In attempting to police the patent for the 1890, Spencer went toe-to-toe with Winchester over their Model 1893 slide action shotgun. While Bannerman argued his patent precluded Winchester from producing a pump gun, he was defeated in court. Winchester had scoured the world for extant models of slide action guns and even assembled a few from available patent data. In the end it was proven that Bannerman did not own the “pump action” as a concept and he was forced to deal with stiff competition in the market.
While the courtroom battle with Bannerman raged, Winchester’s factory kept cranking out Model 1893 shotguns. These were gaining market over the old Spencers and so Bannerman needed to modernize his design. Unfortunately he only managed to get the machinery and the patent rights, not the inventor himself. With no real innovation, the Model 1896 is really just a minor improvement over the 1890.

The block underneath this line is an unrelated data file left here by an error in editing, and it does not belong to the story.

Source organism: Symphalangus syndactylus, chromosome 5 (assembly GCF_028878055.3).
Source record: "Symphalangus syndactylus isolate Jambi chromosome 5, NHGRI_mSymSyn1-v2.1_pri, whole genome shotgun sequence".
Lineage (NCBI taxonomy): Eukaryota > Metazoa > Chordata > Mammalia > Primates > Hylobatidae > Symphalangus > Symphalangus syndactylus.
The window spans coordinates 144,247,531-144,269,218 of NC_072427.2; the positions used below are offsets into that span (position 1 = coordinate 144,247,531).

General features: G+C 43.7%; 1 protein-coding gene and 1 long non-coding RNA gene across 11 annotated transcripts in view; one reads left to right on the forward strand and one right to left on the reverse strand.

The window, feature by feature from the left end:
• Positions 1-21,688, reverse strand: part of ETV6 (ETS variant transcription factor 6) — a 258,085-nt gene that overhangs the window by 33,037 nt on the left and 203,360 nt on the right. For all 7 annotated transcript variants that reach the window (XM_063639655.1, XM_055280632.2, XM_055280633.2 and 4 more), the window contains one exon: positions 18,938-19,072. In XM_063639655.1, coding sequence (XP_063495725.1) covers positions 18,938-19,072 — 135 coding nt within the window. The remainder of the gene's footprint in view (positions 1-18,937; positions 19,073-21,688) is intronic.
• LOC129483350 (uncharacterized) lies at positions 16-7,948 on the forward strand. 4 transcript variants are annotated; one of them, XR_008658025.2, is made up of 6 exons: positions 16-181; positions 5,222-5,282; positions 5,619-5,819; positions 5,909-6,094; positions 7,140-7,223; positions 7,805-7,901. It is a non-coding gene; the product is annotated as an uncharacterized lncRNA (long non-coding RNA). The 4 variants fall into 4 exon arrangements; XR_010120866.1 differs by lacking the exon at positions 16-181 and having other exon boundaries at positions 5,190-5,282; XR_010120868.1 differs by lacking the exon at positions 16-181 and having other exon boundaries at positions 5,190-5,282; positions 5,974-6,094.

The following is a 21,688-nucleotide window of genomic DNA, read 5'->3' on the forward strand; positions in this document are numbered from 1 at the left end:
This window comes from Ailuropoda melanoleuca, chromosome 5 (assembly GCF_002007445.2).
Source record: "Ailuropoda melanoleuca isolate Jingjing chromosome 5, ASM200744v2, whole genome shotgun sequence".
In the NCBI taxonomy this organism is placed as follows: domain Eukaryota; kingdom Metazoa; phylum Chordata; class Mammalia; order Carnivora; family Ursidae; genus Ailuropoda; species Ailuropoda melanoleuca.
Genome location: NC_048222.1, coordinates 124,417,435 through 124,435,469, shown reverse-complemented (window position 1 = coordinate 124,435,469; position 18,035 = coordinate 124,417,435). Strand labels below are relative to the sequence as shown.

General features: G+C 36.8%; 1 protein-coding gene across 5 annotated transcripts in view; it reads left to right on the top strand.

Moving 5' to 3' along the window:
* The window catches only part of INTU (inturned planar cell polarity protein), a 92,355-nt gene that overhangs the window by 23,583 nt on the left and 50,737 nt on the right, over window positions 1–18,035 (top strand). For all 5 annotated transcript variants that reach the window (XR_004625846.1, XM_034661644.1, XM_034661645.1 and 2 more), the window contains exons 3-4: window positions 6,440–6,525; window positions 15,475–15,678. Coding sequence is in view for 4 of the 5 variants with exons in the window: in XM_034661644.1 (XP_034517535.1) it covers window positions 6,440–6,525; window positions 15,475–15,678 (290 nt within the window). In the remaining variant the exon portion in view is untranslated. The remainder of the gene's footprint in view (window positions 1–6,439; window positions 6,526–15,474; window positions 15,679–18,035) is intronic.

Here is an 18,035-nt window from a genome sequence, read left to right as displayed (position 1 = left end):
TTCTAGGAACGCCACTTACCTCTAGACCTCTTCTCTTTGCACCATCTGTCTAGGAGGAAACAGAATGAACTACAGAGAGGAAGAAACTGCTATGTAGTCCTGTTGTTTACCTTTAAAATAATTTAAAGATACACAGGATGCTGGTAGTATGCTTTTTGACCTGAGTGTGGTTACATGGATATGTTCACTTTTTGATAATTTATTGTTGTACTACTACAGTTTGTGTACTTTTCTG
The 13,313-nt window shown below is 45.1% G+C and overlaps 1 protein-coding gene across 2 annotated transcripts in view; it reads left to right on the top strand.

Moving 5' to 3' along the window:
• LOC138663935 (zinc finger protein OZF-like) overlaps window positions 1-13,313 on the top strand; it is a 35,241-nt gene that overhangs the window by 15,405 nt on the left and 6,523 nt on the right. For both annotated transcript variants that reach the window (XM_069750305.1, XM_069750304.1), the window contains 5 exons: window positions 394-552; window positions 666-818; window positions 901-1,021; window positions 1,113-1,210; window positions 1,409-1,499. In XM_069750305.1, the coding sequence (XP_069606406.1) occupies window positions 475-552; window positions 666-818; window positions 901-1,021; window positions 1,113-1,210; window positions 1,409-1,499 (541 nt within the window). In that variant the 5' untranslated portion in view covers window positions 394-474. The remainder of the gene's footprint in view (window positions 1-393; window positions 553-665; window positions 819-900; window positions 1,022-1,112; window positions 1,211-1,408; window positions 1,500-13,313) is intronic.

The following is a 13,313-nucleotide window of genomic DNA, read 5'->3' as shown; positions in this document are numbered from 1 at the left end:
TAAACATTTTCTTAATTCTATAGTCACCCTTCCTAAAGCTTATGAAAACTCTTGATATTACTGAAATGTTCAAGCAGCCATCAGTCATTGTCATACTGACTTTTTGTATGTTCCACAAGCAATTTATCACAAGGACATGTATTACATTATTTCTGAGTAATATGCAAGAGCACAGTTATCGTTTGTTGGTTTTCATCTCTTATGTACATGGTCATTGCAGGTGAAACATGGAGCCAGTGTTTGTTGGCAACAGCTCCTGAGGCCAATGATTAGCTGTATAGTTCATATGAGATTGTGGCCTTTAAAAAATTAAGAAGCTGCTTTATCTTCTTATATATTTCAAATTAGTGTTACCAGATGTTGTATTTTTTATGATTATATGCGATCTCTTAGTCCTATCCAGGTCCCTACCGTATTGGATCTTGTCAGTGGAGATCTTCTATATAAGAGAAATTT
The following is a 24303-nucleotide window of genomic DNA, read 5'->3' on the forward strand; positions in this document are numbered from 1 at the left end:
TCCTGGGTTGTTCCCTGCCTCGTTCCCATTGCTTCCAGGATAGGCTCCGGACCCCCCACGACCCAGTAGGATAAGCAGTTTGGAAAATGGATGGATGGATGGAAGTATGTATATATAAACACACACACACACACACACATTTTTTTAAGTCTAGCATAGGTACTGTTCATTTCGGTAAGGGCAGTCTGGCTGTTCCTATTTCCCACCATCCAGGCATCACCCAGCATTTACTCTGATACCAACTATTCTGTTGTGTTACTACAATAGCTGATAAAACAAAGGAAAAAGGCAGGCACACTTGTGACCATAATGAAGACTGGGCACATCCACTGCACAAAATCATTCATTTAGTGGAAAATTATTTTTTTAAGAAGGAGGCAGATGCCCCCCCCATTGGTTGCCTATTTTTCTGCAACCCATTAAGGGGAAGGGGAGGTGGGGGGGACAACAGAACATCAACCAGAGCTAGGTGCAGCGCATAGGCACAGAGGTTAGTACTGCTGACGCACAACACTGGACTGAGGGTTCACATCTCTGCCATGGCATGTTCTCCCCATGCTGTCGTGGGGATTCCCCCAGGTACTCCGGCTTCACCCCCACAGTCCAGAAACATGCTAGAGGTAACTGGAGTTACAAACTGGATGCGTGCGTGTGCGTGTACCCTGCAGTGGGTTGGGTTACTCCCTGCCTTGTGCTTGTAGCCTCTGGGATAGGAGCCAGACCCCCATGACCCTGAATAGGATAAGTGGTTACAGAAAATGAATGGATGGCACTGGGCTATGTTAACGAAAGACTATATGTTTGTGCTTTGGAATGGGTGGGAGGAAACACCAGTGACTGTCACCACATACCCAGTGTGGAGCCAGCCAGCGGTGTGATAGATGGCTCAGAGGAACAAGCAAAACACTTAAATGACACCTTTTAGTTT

Starting with the previous Model 1894 Trap gun, the follower is now retained in the magazine when the gun is broken down. However, a screwdriver is still required so hardly a “takedown” gun. A more aggressive wooden foregrip makes the 1896 easy to differentiate from its precursors. I’m frankly uncertain of any other additional changes.
Given some period advertising, it’s even possible that the “Model 1896” is actually a budget package and the previous models may have stayed in production as higher value guns. It is definitely the cheapest Spencer in the same year as its release, as I’ve seen it listed at $20, equivalent to $616.91 in 2020. This price may have helped sales because this is the most commonly encountered model today.